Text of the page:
- Changes to routine: Dogs are creatures of habit and can be become anxious when their routine chances. This is almost unavoidable when boarding, as your dog will experience changes to when they eat, sleep, and exercise.
- Unfamiliar sounds and smells: Dogs are hyper vigilant to noise and scent, so going into boarding kennels will be an assault to their senses. They will be trying to make sense of where they fit into the new hierarchy of smells. This will play havoc with their sense of who they are and any potential threats they perceive.
- Unfamiliar people: Whilst most dogs love any human who gives them attention, some dogs are anxious around new people. The person looking after them could change hourly in a kennel, thus ramping up the dog’s stress levels further.
- Lack of usual exercise: Not burning off enough calories is shown to raise a dog’s stress. If your dog isn’t walked as far as usual or refuses to come out and play in the kennel’s open areas due to fear, then boarding stress can increase.
- Sudden change in diet: Different food can induce sickness in a dog, but also raise their anxiety as it’s another change to their routine. Nutrition is also an important factor as it helps to keep canine immune systems functioning properly. If your dog loses his appetite, his nutrition levels will drop.
Questions to ask your boarding kennel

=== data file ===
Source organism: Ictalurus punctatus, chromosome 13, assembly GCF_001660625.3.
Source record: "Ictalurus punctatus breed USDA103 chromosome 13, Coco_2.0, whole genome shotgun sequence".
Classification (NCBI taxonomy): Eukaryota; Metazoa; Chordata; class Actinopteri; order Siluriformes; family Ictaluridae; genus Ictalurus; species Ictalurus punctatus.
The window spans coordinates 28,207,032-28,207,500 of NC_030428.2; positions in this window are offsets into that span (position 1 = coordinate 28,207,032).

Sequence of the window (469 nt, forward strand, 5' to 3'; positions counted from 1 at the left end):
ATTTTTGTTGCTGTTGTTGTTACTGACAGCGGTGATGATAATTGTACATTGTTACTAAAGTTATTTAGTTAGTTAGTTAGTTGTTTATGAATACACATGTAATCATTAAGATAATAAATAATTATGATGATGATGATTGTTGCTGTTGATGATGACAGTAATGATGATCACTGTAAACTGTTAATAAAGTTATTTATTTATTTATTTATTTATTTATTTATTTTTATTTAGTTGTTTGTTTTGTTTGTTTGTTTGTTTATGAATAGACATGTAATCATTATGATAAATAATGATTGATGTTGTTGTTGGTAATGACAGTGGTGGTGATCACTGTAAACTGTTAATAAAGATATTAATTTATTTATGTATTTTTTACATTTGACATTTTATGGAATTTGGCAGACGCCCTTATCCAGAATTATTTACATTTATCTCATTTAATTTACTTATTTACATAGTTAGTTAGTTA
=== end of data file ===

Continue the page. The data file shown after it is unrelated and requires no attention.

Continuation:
Boarding staff have the best intentions, but don’t always know how to deal with anxiety in dogs. Very often they will have so many dogs to look after, that the one dog with kennel stress could be missed and not get the attention and help they need.
Please don’t take it for granted that your dog will be in good hands.
To put your mind at ease that your chosen kennel not only recognizes and deals with stress, but also has the systems in place to reduce the risk, ask the following questions of them (here are loads more too).
- Ask what training and certification staff have to deal with stress and separation anxiety.
- Ask how the dogs are housed and whether they are in close proximity to each other.
- Ask them how much exercise your dog will get, as this is known to reduce stress.
- Ask if staff are always present when different dogs are playing in communal areas.
- Ask if big and small dogs are allowed to run and play together.
- Ask if they can keep to your dog’s feeding and sleeping schedules.
- Ask them if they have an emergency plan and vet on hand to deal with kennel stress.